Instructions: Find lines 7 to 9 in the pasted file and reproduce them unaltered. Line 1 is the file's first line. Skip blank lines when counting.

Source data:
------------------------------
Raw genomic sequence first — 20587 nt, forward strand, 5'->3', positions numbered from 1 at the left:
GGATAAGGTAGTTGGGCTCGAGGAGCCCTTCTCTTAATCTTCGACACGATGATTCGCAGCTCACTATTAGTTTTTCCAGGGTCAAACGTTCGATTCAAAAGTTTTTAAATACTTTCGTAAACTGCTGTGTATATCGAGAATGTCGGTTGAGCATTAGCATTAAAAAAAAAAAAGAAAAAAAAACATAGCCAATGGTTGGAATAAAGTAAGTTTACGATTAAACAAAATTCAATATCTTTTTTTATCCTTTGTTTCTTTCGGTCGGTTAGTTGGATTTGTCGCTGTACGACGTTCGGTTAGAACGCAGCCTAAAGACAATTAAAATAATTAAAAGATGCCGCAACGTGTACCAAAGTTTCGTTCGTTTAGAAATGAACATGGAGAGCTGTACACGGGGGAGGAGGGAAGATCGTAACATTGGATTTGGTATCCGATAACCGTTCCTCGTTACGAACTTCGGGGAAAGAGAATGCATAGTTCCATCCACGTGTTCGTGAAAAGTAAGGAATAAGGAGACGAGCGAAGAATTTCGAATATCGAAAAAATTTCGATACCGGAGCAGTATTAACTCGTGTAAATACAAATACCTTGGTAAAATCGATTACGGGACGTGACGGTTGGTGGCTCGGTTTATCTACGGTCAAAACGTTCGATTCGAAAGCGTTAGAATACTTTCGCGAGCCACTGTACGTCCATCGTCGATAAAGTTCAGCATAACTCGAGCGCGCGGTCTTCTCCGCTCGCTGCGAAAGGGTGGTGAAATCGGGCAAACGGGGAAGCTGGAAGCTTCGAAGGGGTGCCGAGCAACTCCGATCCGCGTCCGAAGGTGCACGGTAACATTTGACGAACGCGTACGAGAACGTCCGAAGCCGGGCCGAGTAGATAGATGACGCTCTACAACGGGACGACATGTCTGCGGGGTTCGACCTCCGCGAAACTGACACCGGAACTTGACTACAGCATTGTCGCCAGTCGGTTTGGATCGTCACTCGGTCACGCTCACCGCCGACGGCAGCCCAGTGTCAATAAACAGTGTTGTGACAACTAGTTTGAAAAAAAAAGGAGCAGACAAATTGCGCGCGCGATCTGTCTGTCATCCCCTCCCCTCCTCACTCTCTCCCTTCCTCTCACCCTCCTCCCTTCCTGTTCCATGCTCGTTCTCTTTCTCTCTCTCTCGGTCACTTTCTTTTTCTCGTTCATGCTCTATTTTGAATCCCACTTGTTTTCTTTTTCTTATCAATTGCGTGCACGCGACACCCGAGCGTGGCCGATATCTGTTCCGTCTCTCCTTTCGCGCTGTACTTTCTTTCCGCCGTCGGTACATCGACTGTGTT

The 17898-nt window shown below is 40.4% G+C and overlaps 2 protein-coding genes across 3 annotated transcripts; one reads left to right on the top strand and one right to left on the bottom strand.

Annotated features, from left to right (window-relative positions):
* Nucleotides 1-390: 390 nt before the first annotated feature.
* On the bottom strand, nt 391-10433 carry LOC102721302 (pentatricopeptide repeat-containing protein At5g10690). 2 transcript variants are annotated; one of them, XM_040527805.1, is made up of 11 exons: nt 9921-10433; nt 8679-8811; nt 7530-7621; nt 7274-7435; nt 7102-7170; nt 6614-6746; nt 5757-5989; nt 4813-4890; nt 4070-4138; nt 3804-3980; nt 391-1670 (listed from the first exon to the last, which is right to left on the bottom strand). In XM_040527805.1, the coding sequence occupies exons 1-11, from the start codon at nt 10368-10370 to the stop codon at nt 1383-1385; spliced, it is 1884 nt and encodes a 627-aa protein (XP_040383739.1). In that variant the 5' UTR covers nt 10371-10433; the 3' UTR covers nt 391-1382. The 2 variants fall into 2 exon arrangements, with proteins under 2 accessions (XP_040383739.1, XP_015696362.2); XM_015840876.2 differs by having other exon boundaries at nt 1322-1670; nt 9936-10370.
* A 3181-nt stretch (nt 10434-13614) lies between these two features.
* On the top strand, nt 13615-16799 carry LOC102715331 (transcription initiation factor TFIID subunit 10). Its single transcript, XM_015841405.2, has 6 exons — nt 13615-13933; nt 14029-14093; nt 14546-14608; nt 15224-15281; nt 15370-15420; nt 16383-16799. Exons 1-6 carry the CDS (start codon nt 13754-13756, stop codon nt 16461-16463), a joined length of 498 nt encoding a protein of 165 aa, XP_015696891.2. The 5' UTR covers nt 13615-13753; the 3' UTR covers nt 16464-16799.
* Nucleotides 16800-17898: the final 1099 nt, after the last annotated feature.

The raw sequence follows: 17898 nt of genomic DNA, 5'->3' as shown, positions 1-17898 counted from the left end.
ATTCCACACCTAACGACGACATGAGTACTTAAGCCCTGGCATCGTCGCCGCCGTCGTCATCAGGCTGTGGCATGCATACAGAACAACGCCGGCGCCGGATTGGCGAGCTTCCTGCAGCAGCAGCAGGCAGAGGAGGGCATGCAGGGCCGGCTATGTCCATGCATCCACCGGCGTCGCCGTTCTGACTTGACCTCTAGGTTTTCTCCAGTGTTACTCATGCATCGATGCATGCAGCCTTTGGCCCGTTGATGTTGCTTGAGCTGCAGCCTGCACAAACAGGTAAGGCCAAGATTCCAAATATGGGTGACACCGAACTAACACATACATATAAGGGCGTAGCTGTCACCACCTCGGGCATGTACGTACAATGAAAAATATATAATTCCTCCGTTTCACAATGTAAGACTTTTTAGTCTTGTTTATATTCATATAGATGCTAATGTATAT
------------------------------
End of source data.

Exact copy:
* A 3181-nt stretch (nt 10434-13614) lies between these two features.
* On the top strand, nt 13615-16799 carry LOC102715331 (transcription initiation factor TFIID subunit 10). Its single transcript, XM_015841405.2, has 6 exons — nt 13615-13933; nt 14029-14093; nt 14546-14608; nt 15224-15281; nt 15370-15420; nt 16383-16799. Exons 1-6 carry the CDS (start codon nt 13754-13756, stop codon nt 16461-16463), a joined length of 498 nt encoding a protein of 165 aa, XP_015696891.2. The 5' UTR covers nt 13615-13753; the 3' UTR covers nt 16464-16799.
* Nucleotides 16800-17898: the final 1099 nt, after the last annotated feature.